Connect with us

Peter Cannella: The Professional Follow-up

mm

Published

on

On Customer Service: The Professional Follow-up

Save yourself the embarrassment — and lost sales — of getting it wrong.

BY PETER CANNELLA

Published in the January 2014 issue.

Many years ago, when I was in the infancy of my jewelry career, I made a huge error despite my best intention to serve a customer beyond the norm.

I sold a very expensive diamond, sapphire and platinum bracelet to a walk-in client. So I could determine his needs, I asked him a number of open-ended questions just as I had been taught. He told me his anniversary was coming up in five days and he was looking for something very special with sapphires to give to his wife. Thirty minutes later, he left the store with a finely gift-wrapped $22,000 bracelet along with my thanks and congratulations.

Two days after his anniversary, I called him at the number he provided to follow-up and to congratulate him again regarding his celebration. A woman answered the phone and I asked to speak to him. I was told he wasn’t home, that the woman I was speaking with was his wife, and that she could help me. So I asked her: “How did you like the sapphire and diamond bracelet your husband gave you for your anniversary?” She responded with, “What bracelet and it’s not even close to my anniversary.”

My first thought was to bury my head a la ostrich in the sand. I told her, “I’m sorry I ruined his surprise and I would call him at another time.” Then, I hung up the phone and tried to regain my composure.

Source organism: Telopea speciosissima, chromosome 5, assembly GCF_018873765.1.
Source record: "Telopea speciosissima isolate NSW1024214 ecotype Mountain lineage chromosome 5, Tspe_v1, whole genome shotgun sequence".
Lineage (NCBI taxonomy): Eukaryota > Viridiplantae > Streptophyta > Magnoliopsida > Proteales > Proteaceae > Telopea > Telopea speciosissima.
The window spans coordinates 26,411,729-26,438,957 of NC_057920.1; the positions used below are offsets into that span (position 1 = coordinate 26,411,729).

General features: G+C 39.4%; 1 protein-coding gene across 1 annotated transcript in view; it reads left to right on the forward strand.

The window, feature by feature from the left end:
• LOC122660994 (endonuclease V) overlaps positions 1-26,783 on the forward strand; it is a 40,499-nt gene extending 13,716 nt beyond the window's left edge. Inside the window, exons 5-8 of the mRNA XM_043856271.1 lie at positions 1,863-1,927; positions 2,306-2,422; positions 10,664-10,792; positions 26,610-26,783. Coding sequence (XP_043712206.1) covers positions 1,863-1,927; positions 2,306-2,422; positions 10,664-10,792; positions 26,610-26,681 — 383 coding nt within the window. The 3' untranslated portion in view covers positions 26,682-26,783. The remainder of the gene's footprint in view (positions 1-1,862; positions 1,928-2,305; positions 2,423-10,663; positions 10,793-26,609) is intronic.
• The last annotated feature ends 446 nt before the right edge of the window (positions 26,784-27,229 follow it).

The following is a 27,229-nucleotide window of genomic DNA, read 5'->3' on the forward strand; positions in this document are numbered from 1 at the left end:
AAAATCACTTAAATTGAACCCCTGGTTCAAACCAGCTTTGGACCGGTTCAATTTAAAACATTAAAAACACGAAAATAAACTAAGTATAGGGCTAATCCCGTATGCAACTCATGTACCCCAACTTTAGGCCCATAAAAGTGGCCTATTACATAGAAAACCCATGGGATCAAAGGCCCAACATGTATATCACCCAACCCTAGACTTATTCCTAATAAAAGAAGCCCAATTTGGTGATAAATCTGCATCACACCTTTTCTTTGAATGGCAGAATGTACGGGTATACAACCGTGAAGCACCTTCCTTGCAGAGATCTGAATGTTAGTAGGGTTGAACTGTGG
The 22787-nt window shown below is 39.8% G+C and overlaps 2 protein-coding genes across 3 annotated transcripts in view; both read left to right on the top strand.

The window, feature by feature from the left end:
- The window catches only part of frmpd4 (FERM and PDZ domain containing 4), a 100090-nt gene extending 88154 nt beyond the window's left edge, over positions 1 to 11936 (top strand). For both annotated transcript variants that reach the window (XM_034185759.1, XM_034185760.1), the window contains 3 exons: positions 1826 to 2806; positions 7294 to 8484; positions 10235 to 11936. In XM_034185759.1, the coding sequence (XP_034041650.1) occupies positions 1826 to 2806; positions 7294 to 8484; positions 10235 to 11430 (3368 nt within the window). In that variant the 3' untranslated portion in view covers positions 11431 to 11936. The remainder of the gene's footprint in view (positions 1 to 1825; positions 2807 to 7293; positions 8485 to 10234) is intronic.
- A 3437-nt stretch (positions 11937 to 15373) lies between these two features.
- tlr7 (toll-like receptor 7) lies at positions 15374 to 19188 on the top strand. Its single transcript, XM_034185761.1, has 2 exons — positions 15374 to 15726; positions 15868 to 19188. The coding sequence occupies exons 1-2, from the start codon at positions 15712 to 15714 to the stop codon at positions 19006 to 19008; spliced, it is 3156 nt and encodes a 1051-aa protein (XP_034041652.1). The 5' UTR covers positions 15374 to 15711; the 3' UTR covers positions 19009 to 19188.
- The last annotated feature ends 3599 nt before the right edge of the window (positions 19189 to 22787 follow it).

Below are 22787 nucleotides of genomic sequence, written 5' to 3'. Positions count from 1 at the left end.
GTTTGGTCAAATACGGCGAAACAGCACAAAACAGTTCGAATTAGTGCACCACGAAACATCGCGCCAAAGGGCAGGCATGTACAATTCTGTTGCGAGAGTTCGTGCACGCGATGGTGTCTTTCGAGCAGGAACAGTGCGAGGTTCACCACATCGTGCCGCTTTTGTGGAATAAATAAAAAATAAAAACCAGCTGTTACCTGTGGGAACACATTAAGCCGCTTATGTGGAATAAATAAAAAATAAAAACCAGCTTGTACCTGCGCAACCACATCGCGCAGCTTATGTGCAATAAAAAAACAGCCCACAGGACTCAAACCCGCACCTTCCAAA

Advertisement

He called later. It was then I found out the bracelet was a gift for someone else, not for his wife and he was quite upset his indiscretion had been exposed. Now, with 28 years of experience under my belt I have learned many valuable lessons. So, what’s the moral of this story? Well, there are several:

If your customer is selecting a gift for someone, if you are going to follow up, you must ask for permission first.

If their answer to the first point is yes, you must ask your client how they want you to contact them.

If you have approval and you have been given the mode of contact, you must follow-up when you promised.

When you contact your client, contact
only the client.

Do not judge your customer. If they don’t want you to follow-up, accept the fact they have a good reason and don’t assume it’s due to something less than honorable.

Advertisement

If your customer tells you specifically they are buying a gift for someone other than their spouse (I have had this happen a number of times since the sapphire incident), their indiscretion should not become yours. Remain professional and don’t involve yourself in their personal life.

You are in your store to sell, providing a service regardless of a customer’s marital status, race, sexual orientation or any other factor. If you follow this advice, you will save yourself much embarrassment. You will grow your client following and be viewed by all as the jewelry professional you aspire to become.


Peter Cannella is a 27-year veteran in the jewelry industry having held positions in sales, store and district management. He is currently the fine jewelry manager at Belk’s in Atlanta, GA.

Advertisement

SPONSORED VIDEO

Wilkerson Testimonials | MSG Jewelers

Wilkerson Takes the Worry Out of Closing

MSG Jewelers has always treated its customers like family. When owner Mike George decided to retire and close the doors of his St. Louis, Missouri jewelry store, he selected a company to manage his going-out-of-business sale that treats its customers like family, too. That’s why he chose Wilkerson. “Wilkerson was able to do all the things that we needed,” says George. In the end, the bittersweet store closing was so much easier with Wilkerson at the helm. From marketing to pricing to inventory, Wilkerson does it all. “It’s a package deal,” says George.

Promoted Headlines

Most Popular